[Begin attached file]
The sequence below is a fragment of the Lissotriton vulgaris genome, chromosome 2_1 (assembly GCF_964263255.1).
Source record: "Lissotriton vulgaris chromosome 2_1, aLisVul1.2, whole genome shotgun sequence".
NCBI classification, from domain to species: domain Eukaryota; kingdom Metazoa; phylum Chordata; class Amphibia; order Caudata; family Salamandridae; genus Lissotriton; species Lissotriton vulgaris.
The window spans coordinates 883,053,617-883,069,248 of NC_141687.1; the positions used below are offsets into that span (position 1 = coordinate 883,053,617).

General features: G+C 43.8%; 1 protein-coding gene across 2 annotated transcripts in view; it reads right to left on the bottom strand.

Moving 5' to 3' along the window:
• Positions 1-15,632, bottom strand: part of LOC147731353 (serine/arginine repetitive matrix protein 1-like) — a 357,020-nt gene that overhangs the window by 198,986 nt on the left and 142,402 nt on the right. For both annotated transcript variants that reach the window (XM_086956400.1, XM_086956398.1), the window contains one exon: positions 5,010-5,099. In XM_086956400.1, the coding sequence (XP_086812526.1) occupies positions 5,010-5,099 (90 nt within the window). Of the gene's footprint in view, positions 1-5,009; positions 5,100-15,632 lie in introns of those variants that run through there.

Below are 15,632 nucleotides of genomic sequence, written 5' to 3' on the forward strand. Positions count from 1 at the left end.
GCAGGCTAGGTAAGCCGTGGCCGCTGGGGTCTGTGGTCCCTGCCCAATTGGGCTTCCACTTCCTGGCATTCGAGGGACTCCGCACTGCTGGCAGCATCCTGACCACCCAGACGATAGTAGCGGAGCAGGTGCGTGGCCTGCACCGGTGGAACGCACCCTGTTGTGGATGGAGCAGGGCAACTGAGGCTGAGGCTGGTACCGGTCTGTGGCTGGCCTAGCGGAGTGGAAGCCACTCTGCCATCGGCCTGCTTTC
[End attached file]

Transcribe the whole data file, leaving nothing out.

The sequence below is a fragment of the Lissotriton vulgaris genome, chromosome 2_1 (assembly GCF_964263255.1).
Source record: "Lissotriton vulgaris chromosome 2_1, aLisVul1.2, whole genome shotgun sequence".
NCBI classification, from domain to species: domain Eukaryota; kingdom Metazoa; phylum Chordata; class Amphibia; order Caudata; family Salamandridae; genus Lissotriton; species Lissotriton vulgaris.
The window spans coordinates 883,053,617-883,069,248 of NC_141687.1; the positions used below are offsets into that span (position 1 = coordinate 883,053,617).

General features: G+C 43.8%; 1 protein-coding gene across 2 annotated transcripts in view; it reads right to left on the bottom strand.

Moving 5' to 3' along the window:
• Positions 1-15,632, bottom strand: part of LOC147731353 (serine/arginine repetitive matrix protein 1-like) — a 357,020-nt gene that overhangs the window by 198,986 nt on the left and 142,402 nt on the right. For both annotated transcript variants that reach the window (XM_086956400.1, XM_086956398.1), the window contains one exon: positions 5,010-5,099. In XM_086956400.1, the coding sequence (XP_086812526.1) occupies positions 5,010-5,099 (90 nt within the window). Of the gene's footprint in view, positions 1-5,009; positions 5,100-15,632 lie in introns of those variants that run through there.

Below are 15,632 nucleotides of genomic sequence, written 5' to 3' on the forward strand. Positions count from 1 at the left end.
GCAGGCTAGGTAAGCCGTGGCCGCTGGGGTCTGTGGTCCCTGCCCAATTGGGCTTCCACTTCCTGGCATTCGAGGGACTCCGCACTGCTGGCAGCATCCTGACCACCCAGACGATAGTAGCGGAGCAGGTGCGTGGCCTGCACCGGTGGAACGCACCCTGTTGTGGATGGAGCAGGGCAACTGAGGCTGAGGCTGGTACCGGTCTGTGGCTGGCCTAGCGGAGTGGAAGCCACTCTGCCATCGGCCTGCTTTC